Mueenuddin, Daniyal. 2009. In Other Rooms, Other Wonders. New York: W.W. Norton.
Mueenuddin grew up in both Pakistan and the US, including along the way an undergraduate degree in English at Dartmouth, and so is rather uniquely positioned to write a book of short stories about Pakistan, with a special emphasis on life among the relatively well-off.
The stories provide a window into worlds most Americans will never see, and so function as sociology or travelogue as well as fiction. Mueenuddin does not shy from the blunt or unpleasant in pursuit of realism, but does not dwell on them either. Indeed, there is a faint, but only faint, aroma of sentimentality about some of the stories.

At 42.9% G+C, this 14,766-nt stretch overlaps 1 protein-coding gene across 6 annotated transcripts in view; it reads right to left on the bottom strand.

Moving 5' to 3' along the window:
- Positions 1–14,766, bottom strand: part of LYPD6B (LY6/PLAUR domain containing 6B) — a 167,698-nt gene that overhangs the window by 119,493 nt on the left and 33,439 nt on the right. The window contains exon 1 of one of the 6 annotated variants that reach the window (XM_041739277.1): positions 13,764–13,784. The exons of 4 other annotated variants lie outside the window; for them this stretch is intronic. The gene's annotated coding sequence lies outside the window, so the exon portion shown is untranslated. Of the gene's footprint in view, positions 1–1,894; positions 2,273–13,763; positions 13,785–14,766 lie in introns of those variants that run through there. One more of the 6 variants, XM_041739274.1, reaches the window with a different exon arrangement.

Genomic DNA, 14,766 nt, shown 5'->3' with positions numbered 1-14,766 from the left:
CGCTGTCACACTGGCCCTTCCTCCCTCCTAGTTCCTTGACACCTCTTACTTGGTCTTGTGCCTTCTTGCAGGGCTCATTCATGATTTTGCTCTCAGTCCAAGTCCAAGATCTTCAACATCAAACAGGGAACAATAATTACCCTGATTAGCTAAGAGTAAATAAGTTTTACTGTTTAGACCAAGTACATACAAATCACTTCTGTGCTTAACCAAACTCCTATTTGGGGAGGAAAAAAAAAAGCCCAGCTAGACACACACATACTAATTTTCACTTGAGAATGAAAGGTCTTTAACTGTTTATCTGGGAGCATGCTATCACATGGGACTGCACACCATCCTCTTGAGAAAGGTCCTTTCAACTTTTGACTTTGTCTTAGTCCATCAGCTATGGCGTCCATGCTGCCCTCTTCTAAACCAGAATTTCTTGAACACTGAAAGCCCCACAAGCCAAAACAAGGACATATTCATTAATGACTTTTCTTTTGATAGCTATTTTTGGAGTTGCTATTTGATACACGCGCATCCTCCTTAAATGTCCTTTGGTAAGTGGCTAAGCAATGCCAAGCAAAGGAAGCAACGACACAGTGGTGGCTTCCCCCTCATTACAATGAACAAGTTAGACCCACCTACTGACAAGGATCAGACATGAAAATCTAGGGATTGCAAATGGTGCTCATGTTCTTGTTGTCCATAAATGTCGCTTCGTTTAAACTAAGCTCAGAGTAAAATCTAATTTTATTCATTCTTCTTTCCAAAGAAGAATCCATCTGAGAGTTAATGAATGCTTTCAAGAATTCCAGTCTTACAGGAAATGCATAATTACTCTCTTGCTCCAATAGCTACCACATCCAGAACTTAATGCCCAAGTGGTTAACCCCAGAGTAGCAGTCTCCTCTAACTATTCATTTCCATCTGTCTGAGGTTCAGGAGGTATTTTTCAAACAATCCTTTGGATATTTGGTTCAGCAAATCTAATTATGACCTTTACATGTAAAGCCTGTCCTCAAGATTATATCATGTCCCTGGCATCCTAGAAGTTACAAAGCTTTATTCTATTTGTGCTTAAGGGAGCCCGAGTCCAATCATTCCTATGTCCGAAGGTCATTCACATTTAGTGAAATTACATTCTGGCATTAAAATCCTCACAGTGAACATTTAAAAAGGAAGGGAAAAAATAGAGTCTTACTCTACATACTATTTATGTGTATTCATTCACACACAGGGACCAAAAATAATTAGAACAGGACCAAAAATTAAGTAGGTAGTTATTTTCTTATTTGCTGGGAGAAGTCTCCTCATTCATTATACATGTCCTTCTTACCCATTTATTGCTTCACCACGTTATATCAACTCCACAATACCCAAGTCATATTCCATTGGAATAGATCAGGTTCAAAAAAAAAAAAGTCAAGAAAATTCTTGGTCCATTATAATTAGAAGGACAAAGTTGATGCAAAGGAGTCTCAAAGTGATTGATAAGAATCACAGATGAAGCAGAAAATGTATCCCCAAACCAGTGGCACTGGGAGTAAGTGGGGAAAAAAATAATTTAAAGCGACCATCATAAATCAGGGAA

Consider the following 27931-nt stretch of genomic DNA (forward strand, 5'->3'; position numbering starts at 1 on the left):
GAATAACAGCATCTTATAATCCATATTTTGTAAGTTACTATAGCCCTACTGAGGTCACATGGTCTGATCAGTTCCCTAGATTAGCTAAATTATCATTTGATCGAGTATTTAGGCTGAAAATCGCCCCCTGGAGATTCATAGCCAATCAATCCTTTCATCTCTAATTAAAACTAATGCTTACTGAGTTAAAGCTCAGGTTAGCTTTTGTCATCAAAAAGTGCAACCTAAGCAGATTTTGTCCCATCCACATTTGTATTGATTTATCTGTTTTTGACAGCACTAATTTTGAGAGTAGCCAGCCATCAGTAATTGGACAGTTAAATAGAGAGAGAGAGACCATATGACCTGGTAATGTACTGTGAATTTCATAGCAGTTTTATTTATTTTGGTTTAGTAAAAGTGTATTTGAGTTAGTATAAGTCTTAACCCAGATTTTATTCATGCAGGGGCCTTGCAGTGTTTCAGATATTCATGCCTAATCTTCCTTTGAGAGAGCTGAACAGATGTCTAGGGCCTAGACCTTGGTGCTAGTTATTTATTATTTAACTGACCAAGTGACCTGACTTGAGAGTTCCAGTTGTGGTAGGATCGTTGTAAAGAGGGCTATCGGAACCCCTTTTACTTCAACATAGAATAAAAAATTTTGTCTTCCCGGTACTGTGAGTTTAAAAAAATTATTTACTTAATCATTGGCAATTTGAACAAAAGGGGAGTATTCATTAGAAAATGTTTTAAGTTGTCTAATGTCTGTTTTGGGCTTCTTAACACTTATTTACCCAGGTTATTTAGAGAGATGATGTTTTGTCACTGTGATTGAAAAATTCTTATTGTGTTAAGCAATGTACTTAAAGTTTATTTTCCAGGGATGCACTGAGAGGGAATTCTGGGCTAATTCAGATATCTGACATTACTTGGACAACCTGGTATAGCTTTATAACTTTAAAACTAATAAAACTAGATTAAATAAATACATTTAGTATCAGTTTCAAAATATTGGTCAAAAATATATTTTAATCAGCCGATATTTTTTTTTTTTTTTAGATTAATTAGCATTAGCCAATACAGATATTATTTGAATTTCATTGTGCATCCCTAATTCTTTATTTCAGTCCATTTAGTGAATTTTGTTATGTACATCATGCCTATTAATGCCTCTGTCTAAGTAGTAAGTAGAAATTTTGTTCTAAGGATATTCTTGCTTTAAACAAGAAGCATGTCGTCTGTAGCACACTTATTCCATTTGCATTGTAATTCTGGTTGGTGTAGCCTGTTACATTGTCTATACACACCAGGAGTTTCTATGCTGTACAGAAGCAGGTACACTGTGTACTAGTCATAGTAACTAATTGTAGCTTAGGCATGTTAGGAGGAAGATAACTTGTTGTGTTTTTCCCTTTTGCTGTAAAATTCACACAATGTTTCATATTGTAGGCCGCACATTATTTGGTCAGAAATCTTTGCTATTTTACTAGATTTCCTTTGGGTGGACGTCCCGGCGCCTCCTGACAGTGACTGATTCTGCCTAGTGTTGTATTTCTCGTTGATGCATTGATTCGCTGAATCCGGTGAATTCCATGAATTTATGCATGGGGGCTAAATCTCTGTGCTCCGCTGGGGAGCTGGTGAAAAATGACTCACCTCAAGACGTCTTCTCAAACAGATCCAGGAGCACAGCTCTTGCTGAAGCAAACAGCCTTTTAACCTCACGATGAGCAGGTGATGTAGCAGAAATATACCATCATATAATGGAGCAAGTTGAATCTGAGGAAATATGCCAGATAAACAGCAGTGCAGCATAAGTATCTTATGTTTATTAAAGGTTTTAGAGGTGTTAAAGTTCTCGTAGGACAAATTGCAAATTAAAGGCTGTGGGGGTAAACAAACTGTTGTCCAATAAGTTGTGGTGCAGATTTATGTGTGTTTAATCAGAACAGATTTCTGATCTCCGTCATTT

I was struck in the stories by the general absence of religion and politics, which are perhaps the two things, along with poverty and heat, that I would most quickly associated with Pakistan. The religion that does appear is gentle and laden with superstition. Related to the suprising absence of religion is the surprising ubiquity of alochol in the lives of well-off Pakastanis. Though off-hand remarks make it clear that the alcohol is obtained illicitly, there seems to be no worry that drinkers will get ratted out to the secular or religious authorities by their servants. I wonder if that remains true today.
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